Some days you can throw just about any lure and catch these schooling stripers, while other times they can frustrate anglers when they don’t seem eat anything we cast to them. I have seen fish so thick that I could feel them hitting my line, but they seem to ignore the lure tied to it.
I have had success when this happens by throwing a Larger Bomber Long A, SPRO McStick or bucktail slowly reeled through the school.
One of the biggest mistakes anglers make because they are excited is to take a breath, slow down and concentrate on a proper retrieve. This is rather hard to do when an acre of fish are blowing up around the boat and your heart is pounding.
Always keep a flat lined herring or trout out behind your boat. Down lines are also working when the fish sound and go down lower. The size of these schools is unreal and at times there seems to be thousands of fish that you may see on the surface or below on your electronics screen.
My Humminbird 1158 has almost blacked out at times.
The Bomber Bite after dark has been very good around the islands. Cast a Bomber Long A, Redfin or McStick to the shore and reel it slow and steady back to the boat. Don’t vary your retrieve if you feel a strike until the line gets heavy. Stripers will hit a lure with their mouths closed or slap it with their tail before coming back to eat it.
It takes nerves of steel when you feel these hard strikes not to set the hook. When a striper finally eats it, you will know it.
Crappie fishing is very good for anglers that find the schools of feeding fish. Several methods continue to work well and anglers can catch crappie on a variety of baits and techniques. Trolling Hal Flies and other small lures on multiple poles around the docks and coves where brush is planted will work very well right now.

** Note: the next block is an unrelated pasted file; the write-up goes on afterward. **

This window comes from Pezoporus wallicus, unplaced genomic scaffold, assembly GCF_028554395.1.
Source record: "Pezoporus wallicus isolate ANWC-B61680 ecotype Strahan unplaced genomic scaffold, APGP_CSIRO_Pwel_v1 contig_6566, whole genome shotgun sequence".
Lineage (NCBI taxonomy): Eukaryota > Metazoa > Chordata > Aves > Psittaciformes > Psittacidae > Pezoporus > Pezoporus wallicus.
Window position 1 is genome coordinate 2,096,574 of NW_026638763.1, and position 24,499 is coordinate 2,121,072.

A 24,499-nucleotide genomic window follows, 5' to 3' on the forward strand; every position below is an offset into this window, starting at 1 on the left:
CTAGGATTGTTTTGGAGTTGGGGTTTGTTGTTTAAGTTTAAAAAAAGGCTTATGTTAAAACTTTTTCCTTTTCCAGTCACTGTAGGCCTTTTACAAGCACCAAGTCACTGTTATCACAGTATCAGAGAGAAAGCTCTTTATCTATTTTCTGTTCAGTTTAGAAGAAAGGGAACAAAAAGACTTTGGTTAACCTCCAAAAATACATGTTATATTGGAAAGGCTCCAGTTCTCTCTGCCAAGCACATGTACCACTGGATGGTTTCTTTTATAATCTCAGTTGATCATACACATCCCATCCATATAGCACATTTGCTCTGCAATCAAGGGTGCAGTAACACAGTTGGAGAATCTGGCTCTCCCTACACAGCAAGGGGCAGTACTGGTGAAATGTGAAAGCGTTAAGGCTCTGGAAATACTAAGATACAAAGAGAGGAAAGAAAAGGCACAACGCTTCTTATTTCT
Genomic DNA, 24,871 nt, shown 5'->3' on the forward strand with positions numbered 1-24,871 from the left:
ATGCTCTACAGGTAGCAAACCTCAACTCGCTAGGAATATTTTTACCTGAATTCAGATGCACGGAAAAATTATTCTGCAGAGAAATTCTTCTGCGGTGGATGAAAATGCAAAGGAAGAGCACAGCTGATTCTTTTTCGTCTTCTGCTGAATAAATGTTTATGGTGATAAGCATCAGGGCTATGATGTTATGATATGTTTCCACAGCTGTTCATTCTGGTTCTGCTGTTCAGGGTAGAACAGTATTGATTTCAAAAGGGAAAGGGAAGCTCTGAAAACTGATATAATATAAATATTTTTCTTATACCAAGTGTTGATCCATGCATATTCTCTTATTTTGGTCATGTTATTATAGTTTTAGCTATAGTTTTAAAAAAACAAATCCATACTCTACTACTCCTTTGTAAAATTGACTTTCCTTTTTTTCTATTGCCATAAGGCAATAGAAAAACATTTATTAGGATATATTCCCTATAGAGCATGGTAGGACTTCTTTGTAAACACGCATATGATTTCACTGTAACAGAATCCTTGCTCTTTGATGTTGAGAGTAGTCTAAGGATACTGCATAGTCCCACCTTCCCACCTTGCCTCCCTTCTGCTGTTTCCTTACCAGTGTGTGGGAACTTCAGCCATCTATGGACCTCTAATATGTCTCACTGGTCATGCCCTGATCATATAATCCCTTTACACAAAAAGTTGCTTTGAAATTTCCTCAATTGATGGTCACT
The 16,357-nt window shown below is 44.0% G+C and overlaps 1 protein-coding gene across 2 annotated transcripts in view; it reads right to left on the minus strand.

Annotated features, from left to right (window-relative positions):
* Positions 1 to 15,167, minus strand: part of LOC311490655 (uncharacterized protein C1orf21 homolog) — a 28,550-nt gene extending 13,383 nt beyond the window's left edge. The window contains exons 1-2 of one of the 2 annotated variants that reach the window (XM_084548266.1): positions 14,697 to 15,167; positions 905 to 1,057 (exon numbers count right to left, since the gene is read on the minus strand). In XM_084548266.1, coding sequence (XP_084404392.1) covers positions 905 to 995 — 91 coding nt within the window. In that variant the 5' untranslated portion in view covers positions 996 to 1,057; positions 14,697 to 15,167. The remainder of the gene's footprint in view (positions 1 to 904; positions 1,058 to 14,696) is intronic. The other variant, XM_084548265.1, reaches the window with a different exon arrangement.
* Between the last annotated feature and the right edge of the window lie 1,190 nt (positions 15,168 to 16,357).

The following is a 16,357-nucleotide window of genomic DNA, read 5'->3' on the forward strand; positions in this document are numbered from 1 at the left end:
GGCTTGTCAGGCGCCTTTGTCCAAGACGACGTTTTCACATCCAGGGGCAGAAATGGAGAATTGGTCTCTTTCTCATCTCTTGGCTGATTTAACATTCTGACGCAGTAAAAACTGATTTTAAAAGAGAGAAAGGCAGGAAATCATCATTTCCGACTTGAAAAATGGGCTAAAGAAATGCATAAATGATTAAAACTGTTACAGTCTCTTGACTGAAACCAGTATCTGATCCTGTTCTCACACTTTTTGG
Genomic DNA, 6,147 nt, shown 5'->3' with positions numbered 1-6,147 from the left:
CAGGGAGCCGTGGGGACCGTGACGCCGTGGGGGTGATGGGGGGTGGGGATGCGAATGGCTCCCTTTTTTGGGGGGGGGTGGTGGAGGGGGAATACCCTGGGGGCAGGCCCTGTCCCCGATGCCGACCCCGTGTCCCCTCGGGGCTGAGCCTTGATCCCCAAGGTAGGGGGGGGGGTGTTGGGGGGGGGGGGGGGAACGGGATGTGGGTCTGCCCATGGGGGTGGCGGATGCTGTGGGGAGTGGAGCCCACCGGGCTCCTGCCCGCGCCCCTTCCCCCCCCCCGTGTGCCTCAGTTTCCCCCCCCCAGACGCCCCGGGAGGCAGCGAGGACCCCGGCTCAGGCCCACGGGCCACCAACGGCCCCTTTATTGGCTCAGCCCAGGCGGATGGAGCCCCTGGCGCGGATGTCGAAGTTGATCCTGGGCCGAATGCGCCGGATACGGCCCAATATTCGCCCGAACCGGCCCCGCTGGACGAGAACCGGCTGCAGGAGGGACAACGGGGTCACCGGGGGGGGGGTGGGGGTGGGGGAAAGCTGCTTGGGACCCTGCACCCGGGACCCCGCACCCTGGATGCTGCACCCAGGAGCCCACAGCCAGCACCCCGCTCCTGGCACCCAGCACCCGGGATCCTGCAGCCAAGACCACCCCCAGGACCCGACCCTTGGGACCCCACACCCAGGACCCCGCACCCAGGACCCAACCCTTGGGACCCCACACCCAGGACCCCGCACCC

Watch your electronics. When you catch one crappie, go back over that area multiple times to catch more. These fish travel in schools.
Shooting jigs under docks or around brush will work well. Certain docks hold schools of these tasty critters. Live crappie lures below a bobber or on a straight down line will also work well.
Trout: The River below Buford Dam is still very stained because of the lake turnover, but the fish will still bite. The fishing in the mountain streams and rivers have been very good this year. With the recent rains, live earthworms will work very well.
Make sure to check local regulations for both live bait and to make sure you are fishing a year-round stream or river as some are closed for the season.
Bank Fishing: The fall colors have been beautiful around the Chattahoochee River and in the mountain streams. A lot of the leaves have fallen, but there are still some beautiful colors to see. Trout fishing is very popular for bank anglers. An angler can fish from the shore or can wear waders and fish almost the whole river stream.
One of the preferred methods for bank anglers is to use a live earthworm on a bottom rig. Just take a small hook, thread an earthworm on it so that it covers the whole hook and add a 1/4-ounce split shot and cast it into the pools below the rapids.
Make sure local regulations allow live bait in the area you are fishing. A 4-to 6-pound test is best but a lot of the spin casting reels come pre-rigged with 8–10 pound line. Those also work well. Bank anglers can also cast small Rooster Tails and other small trout lures that perform well.
Eric Aldrich is an outdoor writer, marketing specialist and bass angler. Reports are based on personal experience and permission from a close network of friends. Contact him at firstname.lastname@example.org or visit his website at aldrichfishing.com.